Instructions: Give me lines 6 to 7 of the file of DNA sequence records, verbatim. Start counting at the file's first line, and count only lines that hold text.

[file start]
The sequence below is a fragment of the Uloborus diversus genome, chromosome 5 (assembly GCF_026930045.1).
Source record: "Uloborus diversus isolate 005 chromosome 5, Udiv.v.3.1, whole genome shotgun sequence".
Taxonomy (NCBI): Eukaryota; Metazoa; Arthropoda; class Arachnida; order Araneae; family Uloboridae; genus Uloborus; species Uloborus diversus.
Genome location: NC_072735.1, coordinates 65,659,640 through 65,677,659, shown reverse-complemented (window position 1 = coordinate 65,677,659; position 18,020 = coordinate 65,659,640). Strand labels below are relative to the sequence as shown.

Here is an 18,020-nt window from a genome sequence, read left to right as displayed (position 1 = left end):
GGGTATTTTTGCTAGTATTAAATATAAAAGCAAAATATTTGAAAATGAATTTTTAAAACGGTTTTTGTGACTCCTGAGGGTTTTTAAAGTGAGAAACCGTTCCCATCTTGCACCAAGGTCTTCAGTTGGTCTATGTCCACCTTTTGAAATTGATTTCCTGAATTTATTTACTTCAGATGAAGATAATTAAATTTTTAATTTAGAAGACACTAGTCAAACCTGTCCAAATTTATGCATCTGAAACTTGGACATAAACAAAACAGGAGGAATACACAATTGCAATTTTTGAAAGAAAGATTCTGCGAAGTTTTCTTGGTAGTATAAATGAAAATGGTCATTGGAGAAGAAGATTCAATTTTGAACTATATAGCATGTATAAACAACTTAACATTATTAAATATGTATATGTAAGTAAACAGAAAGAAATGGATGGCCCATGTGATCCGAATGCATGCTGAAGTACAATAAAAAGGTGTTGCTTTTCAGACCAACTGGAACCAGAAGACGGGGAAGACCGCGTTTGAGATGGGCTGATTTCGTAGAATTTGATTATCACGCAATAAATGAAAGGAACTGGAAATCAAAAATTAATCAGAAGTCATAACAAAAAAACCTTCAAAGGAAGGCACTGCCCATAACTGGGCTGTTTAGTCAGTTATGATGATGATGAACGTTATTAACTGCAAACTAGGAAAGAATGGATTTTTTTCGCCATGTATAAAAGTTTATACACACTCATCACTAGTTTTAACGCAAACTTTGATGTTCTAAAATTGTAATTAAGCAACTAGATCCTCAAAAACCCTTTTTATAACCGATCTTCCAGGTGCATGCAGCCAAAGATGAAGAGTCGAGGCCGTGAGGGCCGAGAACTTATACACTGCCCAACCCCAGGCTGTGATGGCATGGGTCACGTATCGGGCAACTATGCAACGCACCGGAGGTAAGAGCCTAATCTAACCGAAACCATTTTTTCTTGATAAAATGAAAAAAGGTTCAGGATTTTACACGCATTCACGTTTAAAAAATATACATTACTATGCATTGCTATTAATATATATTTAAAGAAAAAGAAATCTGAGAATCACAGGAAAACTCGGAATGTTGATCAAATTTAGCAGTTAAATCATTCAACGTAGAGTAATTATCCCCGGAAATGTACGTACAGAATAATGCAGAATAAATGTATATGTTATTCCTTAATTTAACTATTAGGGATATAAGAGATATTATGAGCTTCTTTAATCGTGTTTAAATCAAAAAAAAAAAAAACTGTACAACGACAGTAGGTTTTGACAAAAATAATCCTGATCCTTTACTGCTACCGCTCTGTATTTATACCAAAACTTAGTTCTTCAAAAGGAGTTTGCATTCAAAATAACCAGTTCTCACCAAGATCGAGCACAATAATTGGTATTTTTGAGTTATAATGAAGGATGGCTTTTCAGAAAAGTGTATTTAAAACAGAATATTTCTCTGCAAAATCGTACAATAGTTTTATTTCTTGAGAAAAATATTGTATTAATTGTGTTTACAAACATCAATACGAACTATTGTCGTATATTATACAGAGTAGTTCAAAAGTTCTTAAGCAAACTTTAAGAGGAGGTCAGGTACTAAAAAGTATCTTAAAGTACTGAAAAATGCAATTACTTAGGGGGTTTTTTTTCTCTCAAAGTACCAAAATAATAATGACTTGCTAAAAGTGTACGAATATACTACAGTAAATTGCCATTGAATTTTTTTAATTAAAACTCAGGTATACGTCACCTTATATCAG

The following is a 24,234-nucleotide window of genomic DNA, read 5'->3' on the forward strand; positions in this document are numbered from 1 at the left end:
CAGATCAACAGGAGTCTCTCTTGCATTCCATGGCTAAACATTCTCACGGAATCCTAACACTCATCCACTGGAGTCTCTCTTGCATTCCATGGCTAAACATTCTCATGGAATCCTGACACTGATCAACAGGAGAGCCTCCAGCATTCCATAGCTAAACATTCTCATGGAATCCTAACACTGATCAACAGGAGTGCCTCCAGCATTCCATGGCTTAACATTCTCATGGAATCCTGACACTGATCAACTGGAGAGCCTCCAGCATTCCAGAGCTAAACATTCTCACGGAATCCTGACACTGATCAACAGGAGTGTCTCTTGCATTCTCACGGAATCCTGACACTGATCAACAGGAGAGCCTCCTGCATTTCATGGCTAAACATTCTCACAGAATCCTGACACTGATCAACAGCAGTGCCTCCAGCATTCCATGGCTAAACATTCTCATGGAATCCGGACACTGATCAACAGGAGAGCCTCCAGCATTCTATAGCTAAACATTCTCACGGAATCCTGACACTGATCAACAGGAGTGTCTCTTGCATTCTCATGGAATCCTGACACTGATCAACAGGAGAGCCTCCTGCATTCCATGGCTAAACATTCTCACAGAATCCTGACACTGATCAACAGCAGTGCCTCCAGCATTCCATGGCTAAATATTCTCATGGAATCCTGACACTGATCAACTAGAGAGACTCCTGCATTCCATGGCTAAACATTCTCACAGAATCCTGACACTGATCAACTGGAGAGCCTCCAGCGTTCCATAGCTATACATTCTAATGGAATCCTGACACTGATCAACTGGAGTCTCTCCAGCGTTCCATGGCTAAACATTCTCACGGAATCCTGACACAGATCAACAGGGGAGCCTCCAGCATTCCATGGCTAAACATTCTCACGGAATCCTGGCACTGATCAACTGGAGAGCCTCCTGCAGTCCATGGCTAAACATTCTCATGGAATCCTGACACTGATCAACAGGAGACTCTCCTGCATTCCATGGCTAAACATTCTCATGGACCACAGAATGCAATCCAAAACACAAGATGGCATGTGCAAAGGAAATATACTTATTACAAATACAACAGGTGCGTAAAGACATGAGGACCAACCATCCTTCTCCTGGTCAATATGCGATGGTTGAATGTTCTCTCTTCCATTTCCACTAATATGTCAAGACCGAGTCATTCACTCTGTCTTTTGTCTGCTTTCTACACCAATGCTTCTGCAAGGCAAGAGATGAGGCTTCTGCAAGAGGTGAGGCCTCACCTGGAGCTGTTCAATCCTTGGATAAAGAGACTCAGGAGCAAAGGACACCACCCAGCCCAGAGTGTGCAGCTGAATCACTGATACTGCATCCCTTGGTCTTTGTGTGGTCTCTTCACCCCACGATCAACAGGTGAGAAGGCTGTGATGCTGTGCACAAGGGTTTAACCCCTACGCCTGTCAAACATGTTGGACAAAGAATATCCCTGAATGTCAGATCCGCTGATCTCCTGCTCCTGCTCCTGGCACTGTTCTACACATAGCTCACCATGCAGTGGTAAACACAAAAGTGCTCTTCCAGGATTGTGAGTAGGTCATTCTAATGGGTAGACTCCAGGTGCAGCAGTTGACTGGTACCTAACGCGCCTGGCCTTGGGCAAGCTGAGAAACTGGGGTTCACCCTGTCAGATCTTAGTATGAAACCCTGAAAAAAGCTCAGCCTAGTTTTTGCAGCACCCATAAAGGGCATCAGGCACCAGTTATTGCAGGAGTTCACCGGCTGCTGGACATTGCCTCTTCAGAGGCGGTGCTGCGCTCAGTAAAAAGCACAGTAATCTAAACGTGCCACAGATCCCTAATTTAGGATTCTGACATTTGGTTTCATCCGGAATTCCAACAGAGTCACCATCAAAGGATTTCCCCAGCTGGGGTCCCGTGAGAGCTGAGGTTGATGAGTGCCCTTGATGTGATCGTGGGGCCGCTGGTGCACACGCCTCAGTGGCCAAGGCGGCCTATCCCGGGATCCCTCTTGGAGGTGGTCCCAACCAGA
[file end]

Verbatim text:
GGGTATTTTTGCTAGTATTAAATATAAAAGCAAAATATTTGAAAATGAATTTTTAAAACGGTTTTTGTGACTCCTGAGGGTTTTTAAAGTGAGAAACCGTTCCCATCTTGCACCAAGGTCTTCAGTTGGTCTATGTCCACCTTTTGAAATTGATTTCCTGAATTTATTTACTTCAGATGAAGATAATTAAATTTTTAATTTAGAAGACACTAGTCAAACCTGTCCAAATTTATGCATCTGAAACTTGGACATAAACAAAACAGGAGGAATACACAATTGCAATTTTTGAAAGAAAGATTCTGCGAAGTTTTCTTGGTAGTATAAATGAAAATGGTCATTGGAGAAGAAGATTCAATTTTGAACTATATAGCATGTATAAACAACTTAACATTATTAAATATGTATATGTAAGTAAACAGAAAGAAATGGATGGCCCATGTGATCCGAATGCATGCTGAAGTACAATAAAAAGGTGTTGCTTTTCAGACCAACTGGAACCAGAAGACGGGGAAGACCGCGTTTGAGATGGGCTGATTTCGTAGAATTTGATTATCACGCAATAAATGAAAGGAACTGGAAATCAAAAATTAATCAGAAGTCATAACAAAAAAACCTTCAAAGGAAGGCACTGCCCATAACTGGGCTGTTTAGTCAGTTATGATGATGATGAACGTTATTAACTGCAAACTAGGAAAGAATGGATTTTTTTCGCCATGTATAAAAGTTTATACACACTCATCACTAGTTTTAACGCAAACTTTGATGTTCTAAAATTGTAATTAAGCAACTAGATCCTCAAAAACCCTTTTTATAACCGATCTTCCAGGTGCATGCAGCCAAAGATGAAGAGTCGAGGCCGTGAGGGCCGAGAACTTATACACTGCCCAACCCCAGGCTGTGATGGCATGGGTCACGTATCGGGCAACTATGCAACGCACCGGAGGTAAGAGCCTAATCTAACCGAAACCATTTTTTCTTGATAAAATGAAAAAAGGTTCAGGATTTTACACGCATTCACGTTTAAAAAATATACATTACTATGCATTGCTATTAATATATATTTAAAGAAAAAGAAATCTGAGAATCACAGGAAAACTCGGAATGTTGATCAAATTTAGCAGTTAAATCATTCAACGTAGAGTAATTATCCCCGGAAATGTACGTACAGAATAATGCAGAATAAATGTATATGTTATTCCTTAATTTAACTATTAGGGATATAAGAGATATTATGAGCTTCTTTAATCGTGTTTAAATCAAAAAAAAAAAAAACTGTACAACGACAGTAGGTTTTGACAAAAATAATCCTGATCCTTTACTGCTACCGCTCTGTATTTATACCAAAACTTAGTTCTTCAAAAGGAGTTTGCATTCAAAATAACCAGTTCTCACCAAGATCGAGCACAATAATTGGTATTTTTGAGTTATAATGAAGGATGGCTTTTCAGAAAAGTGTATTTAAAACAGAATATTTCTCTGCAAAATCGTACAATAGTTTTATTTCTTGAGAAAAATATTGTATTAATTGTGTTTACAAACATCAATACGAACTATTGTCGTATATTATACAGAGTAGTTCAAAAGTTCTTAAGCAAACTTTAAGAGGAGGTCAGGTACTAAAAAGTATCTTAAAGTACTGAAAAATGCAATTACTTAGGGGGTTTTTTTTCTCTCAAAGTACCAAAATAATAATGACTTGCTAAAAGTGTACGAATATACTACAGTAAATTGCCATTGAATTTTTTTAATTAAAACTCAGGTATACGTCACCTTATATCAG

The following is a 24,234-nucleotide window of genomic DNA, read 5'->3' on the forward strand; positions in this document are numbered from 1 at the left end: